The SoCal Triple Crown is a notoriously difficult challenge, pitting athletes against Southern California’s three highest peaks. Having a go at the FKT (Fastest Known Time) has been on my mind for well over a year. However, for a long time the logistics, snow conditions and planning didn’t line up. That was until March, when everything fell into place. I contacted my friend, Michele Graglia, a great trail runner residing in the Los Angeles (L.A.) area, and we made plans to try and beat the FKT on March 16th. I knew Michele was ramping up for Ultra-Trail du Mont-Blanc (UTMB) and with me training for my UK ‘Big Three Round’ (Bob Graham, Paddy Buckley and Ramsay Round), I figured the So Cal Triple Crown would make for a phenomenal training/ breakthrough run.
Few people have attempted the SoCal Triple Crown and even fewer have tried for the FKT, but that number is growing as things like GPS watches, SPOT and apps like STRAVA allow our sport to branch beyond traditional races. The number of people brave and willing enough to step up to this challenge is rising rapidly.
SoCal Triple Crown:
- 55-60 miles
- 23,000ft+ elevation gain
- Fastest Known Time (FKT) Brett Maune, 18hrs 59mins, 10th March, 2015
The idea to summit all three of SoCal’s biggest mountains must date back decades, but from what I could find on the internet, the oldest attempt was Brett Maune’s go at it in 2009 when he set a then-FKT at 21hrs 56mins. Due to the variety of trails and directions you can take on the mountains, we hoped our attempt would further solidify a ‘standard’ route for future athletes wanting to take it on or go for the FKT. The route we chose requires challengers to ascend and descend via the toughest way on each mountain.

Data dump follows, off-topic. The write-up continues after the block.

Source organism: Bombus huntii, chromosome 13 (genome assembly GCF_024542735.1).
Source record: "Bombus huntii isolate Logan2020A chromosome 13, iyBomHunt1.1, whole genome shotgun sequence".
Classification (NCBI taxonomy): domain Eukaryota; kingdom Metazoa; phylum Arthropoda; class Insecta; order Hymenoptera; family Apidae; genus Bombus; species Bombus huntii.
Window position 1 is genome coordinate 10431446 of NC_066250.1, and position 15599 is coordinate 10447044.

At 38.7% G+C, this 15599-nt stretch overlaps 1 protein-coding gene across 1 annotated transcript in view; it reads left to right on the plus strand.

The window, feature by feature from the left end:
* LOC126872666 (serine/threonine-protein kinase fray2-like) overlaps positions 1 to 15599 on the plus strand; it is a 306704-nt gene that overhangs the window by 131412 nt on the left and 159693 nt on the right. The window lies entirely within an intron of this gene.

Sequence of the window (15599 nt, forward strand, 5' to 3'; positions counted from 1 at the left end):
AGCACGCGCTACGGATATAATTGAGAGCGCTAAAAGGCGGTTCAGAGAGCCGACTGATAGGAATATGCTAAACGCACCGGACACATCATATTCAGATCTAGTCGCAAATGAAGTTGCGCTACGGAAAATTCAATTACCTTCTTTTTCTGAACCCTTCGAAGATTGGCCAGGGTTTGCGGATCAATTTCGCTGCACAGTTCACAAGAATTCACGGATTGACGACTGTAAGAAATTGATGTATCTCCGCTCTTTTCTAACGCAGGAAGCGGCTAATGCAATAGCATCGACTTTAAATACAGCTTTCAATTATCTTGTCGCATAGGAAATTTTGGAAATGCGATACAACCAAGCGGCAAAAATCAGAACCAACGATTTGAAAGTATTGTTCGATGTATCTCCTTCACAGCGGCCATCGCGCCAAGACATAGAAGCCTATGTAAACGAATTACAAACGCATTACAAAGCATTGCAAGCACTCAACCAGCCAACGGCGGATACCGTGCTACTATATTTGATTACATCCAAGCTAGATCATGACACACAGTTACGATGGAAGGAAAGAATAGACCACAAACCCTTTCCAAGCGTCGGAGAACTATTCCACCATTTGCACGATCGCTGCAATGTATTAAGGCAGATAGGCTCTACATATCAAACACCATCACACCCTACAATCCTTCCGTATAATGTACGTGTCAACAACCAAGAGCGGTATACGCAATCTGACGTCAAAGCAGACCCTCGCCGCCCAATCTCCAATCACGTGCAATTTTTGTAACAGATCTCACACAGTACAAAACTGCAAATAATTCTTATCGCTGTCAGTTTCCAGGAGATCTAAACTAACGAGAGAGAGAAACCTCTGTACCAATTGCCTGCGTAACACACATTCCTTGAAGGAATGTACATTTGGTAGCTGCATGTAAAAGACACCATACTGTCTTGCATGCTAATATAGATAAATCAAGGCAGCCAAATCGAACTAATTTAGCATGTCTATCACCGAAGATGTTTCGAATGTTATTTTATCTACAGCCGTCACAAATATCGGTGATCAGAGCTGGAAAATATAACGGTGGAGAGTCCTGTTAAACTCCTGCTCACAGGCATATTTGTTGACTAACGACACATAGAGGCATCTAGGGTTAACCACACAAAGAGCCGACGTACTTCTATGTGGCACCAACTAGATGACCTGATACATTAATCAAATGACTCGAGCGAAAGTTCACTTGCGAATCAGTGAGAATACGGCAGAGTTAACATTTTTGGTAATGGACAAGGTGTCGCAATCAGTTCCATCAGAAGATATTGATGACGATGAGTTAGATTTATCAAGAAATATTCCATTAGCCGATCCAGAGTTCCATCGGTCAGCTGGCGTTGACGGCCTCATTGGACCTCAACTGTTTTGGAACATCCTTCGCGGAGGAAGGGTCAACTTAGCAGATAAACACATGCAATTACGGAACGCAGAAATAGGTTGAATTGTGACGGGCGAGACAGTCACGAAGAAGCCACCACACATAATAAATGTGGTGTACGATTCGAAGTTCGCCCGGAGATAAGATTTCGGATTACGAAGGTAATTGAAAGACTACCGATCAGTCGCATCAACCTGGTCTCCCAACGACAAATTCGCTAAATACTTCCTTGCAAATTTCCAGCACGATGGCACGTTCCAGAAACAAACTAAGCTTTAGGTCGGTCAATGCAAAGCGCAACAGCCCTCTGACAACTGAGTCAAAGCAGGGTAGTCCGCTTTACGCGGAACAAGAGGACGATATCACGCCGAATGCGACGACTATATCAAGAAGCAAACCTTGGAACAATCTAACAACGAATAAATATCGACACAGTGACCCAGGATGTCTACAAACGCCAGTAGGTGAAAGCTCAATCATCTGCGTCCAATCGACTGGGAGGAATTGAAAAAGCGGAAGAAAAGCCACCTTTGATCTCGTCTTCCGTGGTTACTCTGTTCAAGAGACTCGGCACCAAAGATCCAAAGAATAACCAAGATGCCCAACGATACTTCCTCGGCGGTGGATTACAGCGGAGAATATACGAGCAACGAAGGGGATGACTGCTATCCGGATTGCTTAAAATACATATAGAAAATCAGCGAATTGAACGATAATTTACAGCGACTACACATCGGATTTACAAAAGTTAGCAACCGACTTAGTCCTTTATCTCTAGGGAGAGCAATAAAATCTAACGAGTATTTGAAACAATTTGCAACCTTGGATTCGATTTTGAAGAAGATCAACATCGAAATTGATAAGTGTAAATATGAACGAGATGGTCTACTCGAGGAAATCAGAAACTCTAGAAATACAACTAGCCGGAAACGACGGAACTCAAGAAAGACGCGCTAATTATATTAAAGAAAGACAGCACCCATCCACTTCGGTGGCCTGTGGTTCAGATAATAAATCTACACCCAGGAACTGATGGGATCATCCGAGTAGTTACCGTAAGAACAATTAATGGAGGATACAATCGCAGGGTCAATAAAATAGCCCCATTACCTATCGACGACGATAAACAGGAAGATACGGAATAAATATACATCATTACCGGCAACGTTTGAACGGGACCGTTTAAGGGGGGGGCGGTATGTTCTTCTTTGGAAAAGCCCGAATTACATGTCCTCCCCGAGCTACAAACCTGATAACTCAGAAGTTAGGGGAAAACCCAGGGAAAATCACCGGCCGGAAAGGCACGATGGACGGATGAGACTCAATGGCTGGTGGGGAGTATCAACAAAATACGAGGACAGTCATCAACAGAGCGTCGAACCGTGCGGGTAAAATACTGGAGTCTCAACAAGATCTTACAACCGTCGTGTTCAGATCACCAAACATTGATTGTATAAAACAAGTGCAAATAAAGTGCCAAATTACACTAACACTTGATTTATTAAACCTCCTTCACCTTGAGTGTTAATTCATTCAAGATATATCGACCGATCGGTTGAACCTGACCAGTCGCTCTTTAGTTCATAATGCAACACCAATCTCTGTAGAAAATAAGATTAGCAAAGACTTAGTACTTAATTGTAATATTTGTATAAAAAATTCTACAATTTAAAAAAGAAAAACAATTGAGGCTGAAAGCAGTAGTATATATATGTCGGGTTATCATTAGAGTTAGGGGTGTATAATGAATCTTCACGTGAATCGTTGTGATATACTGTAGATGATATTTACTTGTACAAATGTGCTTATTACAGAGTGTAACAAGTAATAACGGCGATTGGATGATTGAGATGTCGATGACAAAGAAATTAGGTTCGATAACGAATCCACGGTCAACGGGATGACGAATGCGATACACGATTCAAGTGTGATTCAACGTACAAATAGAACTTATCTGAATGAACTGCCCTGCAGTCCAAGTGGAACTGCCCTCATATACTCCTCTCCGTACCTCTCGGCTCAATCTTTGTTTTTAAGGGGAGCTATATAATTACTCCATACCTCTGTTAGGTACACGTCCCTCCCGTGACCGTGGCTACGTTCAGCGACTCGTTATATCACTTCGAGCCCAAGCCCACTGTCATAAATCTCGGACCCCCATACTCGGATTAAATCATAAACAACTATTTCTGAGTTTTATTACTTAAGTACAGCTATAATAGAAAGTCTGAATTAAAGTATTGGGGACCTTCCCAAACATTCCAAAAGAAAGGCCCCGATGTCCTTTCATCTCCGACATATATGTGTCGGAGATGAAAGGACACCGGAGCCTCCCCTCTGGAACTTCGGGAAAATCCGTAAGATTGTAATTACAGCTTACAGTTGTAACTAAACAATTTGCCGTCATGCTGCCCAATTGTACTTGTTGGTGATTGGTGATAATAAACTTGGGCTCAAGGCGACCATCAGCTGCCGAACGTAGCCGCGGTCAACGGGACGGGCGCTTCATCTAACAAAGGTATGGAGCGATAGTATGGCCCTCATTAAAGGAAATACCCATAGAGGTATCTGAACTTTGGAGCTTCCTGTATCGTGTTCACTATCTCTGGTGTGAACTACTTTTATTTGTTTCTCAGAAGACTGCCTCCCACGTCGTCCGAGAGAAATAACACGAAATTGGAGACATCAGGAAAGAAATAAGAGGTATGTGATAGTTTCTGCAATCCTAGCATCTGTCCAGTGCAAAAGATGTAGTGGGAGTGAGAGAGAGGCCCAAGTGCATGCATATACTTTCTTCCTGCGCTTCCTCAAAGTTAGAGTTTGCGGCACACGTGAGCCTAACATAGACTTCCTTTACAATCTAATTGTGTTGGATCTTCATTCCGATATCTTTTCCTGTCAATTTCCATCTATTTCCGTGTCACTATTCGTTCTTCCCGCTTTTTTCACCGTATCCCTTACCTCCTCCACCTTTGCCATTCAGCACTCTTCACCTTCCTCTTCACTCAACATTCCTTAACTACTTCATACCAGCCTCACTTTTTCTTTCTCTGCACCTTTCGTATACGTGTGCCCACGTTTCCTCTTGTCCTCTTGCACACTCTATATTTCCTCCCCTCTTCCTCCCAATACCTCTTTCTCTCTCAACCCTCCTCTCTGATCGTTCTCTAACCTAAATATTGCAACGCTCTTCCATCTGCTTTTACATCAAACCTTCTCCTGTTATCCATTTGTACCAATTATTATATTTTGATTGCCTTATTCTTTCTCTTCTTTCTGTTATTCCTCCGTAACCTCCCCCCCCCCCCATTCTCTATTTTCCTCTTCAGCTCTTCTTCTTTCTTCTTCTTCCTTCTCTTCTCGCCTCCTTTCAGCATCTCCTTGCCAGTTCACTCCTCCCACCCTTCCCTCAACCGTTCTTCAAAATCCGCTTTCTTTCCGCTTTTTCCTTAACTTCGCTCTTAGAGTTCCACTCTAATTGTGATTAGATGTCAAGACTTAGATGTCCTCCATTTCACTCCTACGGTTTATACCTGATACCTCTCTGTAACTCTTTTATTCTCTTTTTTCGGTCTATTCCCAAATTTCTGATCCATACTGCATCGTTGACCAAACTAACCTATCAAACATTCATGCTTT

Both of us knew pulling up in the dark to the first trailhead that beating Brett’s FKT was not going to be easy. Brett is a strong athlete. He has the course record at Barkley Marathons and also holds the FKT for an unsupported John Muir Trail (JMT) hike (210 miles). I know Brett personally. I rank him right up there with the likes of Rob Krar and Kilian Jornet. The thought of either of those two toeing the trail with us sat uneasy as we crept towards the trailhead.
SUMMIT #1 SAN JACINTO
Nickname: San Jack
Hardest trail: Cactus to Clouds, 27-mile round trip
Elevation gain: 11,000ft
Previous record summit: 4hrs 9mins
Our summit time: 4hrs 8mins
Previous round trip record: 6hrs 54mins
Our round trip: 6hrs 49mins
I’d done these trails dozens of times before and Michele and I both knew that a conservative approach on the steeper section, coupled by hammering the shallower gradients, was going to be the key to ascending the mountain quickly. Except for two miles of slick snow and ice towards the summit, the terrain was fast and we climbed strongly yet conservatively. When reaching the summit I was really pleased to see that we had beaten Brett’s ascent, even if it was only by one minute.
We had hoped to do the descent in two hours but lower down the mountain the temperature rose above 90 °C. Michele and I were miserable. He ran out of water with a mile to go, leading me to tell him that this section was more about ‘survival’ than the FKT. Despite the heat, we managed to slice another four minutes off Brett, without absolutely killing our quads on the 11,000ft descent.
Back at the car, I dumped freezing cold water over the both of us and, now soaked, we quickly shuffled into Michele’s vehicle before speeding off towards the trailhead for San Gorgonio. Currently there’s no standard for subtracting driving time between the mountains, so we were just hoping not to hit traffic! We made it to the trailhead still savouring the precious five minutes we’d gained on Brett during our run up and down San Jacinto.